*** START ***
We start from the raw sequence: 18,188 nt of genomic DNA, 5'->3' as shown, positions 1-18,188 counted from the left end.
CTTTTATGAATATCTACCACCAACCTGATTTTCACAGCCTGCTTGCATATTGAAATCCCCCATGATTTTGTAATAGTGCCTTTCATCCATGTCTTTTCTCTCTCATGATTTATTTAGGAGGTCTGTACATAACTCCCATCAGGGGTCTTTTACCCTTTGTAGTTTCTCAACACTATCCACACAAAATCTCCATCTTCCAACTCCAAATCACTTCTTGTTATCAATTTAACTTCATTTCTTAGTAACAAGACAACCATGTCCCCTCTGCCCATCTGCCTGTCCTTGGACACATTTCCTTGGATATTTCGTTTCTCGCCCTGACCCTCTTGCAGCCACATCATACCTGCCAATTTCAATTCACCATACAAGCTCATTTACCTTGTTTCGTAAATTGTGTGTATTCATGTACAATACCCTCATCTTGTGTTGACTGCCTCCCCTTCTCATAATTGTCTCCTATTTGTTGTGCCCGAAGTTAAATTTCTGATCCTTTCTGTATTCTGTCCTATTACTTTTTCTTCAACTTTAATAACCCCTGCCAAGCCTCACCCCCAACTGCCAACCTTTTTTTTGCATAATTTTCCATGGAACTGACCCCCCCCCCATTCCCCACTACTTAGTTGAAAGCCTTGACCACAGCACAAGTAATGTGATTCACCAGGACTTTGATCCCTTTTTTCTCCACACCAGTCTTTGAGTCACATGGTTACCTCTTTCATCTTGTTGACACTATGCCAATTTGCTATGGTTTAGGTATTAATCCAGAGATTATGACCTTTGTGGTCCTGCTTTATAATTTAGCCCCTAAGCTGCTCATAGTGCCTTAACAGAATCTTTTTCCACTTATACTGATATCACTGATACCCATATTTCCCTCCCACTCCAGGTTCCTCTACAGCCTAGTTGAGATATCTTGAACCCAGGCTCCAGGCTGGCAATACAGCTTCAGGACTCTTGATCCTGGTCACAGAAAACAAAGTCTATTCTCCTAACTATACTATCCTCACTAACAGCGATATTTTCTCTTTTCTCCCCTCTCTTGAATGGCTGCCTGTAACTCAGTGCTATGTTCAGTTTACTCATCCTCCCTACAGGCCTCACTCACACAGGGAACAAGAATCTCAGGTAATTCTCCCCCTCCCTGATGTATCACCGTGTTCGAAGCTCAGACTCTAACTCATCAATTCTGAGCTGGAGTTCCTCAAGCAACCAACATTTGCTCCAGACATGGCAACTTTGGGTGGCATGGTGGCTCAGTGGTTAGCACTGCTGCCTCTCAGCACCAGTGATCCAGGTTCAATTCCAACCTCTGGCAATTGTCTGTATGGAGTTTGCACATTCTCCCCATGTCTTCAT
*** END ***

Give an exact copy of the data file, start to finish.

We start from the raw sequence: 18,188 nt of genomic DNA, 5'->3' as shown, positions 1-18,188 counted from the left end.
CTTTTATGAATATCTACCACCAACCTGATTTTCACAGCCTGCTTGCATATTGAAATCCCCCATGATTTTGTAATAGTGCCTTTCATCCATGTCTTTTCTCTCTCATGATTTATTTAGGAGGTCTGTACATAACTCCCATCAGGGGTCTTTTACCCTTTGTAGTTTCTCAACACTATCCACACAAAATCTCCATCTTCCAACTCCAAATCACTTCTTGTTATCAATTTAACTTCATTTCTTAGTAACAAGACAACCATGTCCCCTCTGCCCATCTGCCTGTCCTTGGACACATTTCCTTGGATATTTCGTTTCTCGCCCTGACCCTCTTGCAGCCACATCATACCTGCCAATTTCAATTCACCATACAAGCTCATTTACCTTGTTTCGTAAATTGTGTGTATTCATGTACAATACCCTCATCTTGTGTTGACTGCCTCCCCTTCTCATAATTGTCTCCTATTTGTTGTGCCCGAAGTTAAATTTCTGATCCTTTCTGTATTCTGTCCTATTACTTTTTCTTCAACTTTAATAACCCCTGCCAAGCCTCACCCCCAACTGCCAACCTTTTTTTTGCATAATTTTCCATGGAACTGACCCCCCCCCCATTCCCCACTACTTAGTTGAAAGCCTTGACCACAGCACAAGTAATGTGATTCACCAGGACTTTGATCCCTTTTTTCTCCACACCAGTCTTTGAGTCACATGGTTACCTCTTTCATCTTGTTGACACTATGCCAATTTGCTATGGTTTAGGTATTAATCCAGAGATTATGACCTTTGTGGTCCTGCTTTATAATTTAGCCCCTAAGCTGCTCATAGTGCCTTAACAGAATCTTTTTCCACTTATACTGATATCACTGATACCCATATTTCCCTCCCACTCCAGGTTCCTCTACAGCCTAGTTGAGATATCTTGAACCCAGGCTCCAGGCTGGCAATACAGCTTCAGGACTCTTGATCCTGGTCACAGAAAACAAAGTCTATTCTCCTAACTATACTATCCTCACTAACAGCGATATTTTCTCTTTTCTCCCCTCTCTTGAATGGCTGCCTGTAACTCAGTGCTATGTTCAGTTTACTCATCCTCCCTACAGGCCTCACTCACACAGGGAACAAGAATCTCAGGTAATTCTCCCCCTCCCTGATGTATCACCGTGTTCGAAGCTCAGACTCTAACTCATCAATTCTGAGCTGGAGTTCCTCAAGCAACCAACATTTGCTCCAGACATGGCAACTTTGGGTGGCATGGTGGCTCAGTGGTTAGCACTGCTGCCTCTCAGCACCAGTGATCCAGGTTCAATTCCAACCTCTGGCAATTGTCTGTATGGAGTTTGCACATTCTCCCCATGTCTTCAT